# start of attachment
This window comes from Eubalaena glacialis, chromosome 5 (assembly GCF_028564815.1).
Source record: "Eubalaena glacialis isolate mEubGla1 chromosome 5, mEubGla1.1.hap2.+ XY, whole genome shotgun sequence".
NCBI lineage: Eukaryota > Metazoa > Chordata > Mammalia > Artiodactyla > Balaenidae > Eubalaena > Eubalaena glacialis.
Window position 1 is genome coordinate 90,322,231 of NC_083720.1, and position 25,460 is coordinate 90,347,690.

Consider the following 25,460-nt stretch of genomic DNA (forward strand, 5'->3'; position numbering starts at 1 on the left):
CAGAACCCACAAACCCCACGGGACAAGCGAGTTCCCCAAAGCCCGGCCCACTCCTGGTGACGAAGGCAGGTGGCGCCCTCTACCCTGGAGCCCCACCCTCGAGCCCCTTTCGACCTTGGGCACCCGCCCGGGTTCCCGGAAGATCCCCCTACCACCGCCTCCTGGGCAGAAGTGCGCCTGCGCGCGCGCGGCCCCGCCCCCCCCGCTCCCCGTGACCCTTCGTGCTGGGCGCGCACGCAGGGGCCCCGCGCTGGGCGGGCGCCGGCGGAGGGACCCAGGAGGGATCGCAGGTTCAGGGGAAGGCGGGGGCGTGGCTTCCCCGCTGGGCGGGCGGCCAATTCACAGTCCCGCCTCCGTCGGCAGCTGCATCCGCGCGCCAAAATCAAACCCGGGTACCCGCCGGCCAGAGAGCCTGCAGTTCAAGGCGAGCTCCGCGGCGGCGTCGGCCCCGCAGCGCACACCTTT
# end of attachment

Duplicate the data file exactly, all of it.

This window comes from Eubalaena glacialis, chromosome 5 (assembly GCF_028564815.1).
Source record: "Eubalaena glacialis isolate mEubGla1 chromosome 5, mEubGla1.1.hap2.+ XY, whole genome shotgun sequence".
NCBI lineage: Eukaryota > Metazoa > Chordata > Mammalia > Artiodactyla > Balaenidae > Eubalaena > Eubalaena glacialis.
Window position 1 is genome coordinate 90,322,231 of NC_083720.1, and position 25,460 is coordinate 90,347,690.

Consider the following 25,460-nt stretch of genomic DNA (forward strand, 5'->3'; position numbering starts at 1 on the left):
CAGAACCCACAAACCCCACGGGACAAGCGAGTTCCCCAAAGCCCGGCCCACTCCTGGTGACGAAGGCAGGTGGCGCCCTCTACCCTGGAGCCCCACCCTCGAGCCCCTTTCGACCTTGGGCACCCGCCCGGGTTCCCGGAAGATCCCCCTACCACCGCCTCCTGGGCAGAAGTGCGCCTGCGCGCGCGCGGCCCCGCCCCCCCCGCTCCCCGTGACCCTTCGTGCTGGGCGCGCACGCAGGGGCCCCGCGCTGGGCGGGCGCCGGCGGAGGGACCCAGGAGGGATCGCAGGTTCAGGGGAAGGCGGGGGCGTGGCTTCCCCGCTGGGCGGGCGGCCAATTCACAGTCCCGCCTCCGTCGGCAGCTGCATCCGCGCGCCAAAATCAAACCCGGGTACCCGCCGGCCAGAGAGCCTGCAGTTCAAGGCGAGCTCCGCGGCGGCGTCGGCCCCGCAGCGCACACCTTT